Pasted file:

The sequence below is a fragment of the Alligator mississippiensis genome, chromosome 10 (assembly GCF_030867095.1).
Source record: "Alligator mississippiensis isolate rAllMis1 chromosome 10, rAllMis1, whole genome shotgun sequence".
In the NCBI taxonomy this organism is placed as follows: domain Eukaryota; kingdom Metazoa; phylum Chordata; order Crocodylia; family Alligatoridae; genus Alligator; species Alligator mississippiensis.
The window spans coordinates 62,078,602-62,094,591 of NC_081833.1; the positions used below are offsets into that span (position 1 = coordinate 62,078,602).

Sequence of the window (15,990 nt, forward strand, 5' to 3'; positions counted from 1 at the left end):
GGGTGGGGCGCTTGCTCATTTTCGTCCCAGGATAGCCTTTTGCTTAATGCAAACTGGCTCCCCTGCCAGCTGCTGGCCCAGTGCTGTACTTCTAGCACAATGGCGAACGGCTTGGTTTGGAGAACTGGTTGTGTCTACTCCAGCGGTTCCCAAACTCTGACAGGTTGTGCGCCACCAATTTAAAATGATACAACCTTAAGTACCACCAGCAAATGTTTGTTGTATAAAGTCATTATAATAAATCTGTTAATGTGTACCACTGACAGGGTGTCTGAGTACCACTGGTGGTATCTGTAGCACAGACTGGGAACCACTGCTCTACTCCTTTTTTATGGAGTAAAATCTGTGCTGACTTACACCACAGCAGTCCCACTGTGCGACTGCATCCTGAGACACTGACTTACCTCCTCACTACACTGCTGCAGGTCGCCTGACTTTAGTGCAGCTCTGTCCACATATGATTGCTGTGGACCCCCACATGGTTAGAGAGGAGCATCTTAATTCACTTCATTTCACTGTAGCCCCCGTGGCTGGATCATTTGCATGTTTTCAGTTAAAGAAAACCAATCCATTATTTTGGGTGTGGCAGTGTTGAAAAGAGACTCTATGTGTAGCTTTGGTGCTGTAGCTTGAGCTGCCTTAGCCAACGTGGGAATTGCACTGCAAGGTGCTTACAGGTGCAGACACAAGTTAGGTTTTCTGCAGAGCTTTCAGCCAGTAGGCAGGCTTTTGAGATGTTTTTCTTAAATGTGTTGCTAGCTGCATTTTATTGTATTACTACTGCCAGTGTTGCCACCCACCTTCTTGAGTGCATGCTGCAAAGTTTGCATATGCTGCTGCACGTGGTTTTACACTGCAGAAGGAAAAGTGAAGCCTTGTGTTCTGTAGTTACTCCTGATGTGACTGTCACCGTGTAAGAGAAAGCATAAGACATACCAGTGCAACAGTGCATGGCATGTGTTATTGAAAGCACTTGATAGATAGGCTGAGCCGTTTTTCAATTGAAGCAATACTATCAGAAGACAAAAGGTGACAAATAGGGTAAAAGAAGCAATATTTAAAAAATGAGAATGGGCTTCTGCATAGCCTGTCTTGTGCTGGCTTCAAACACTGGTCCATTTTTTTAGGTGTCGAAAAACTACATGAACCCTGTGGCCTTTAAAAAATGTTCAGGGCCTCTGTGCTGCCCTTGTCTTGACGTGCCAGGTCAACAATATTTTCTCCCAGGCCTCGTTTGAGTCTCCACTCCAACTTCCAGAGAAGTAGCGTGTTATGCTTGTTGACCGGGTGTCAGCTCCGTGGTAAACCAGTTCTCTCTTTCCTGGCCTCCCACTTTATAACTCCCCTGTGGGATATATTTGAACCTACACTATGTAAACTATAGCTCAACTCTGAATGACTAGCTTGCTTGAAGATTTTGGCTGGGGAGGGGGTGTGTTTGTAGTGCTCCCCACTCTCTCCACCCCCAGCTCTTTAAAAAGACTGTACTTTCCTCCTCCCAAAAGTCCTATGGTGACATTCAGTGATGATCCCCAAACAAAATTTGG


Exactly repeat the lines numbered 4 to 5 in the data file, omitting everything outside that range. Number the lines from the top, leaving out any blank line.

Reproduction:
The window spans coordinates 62,078,602-62,094,591 of NC_081833.1; the positions used below are offsets into that span (position 1 = coordinate 62,078,602).

Sequence of the window (15,990 nt, forward strand, 5' to 3'; positions counted from 1 at the left end):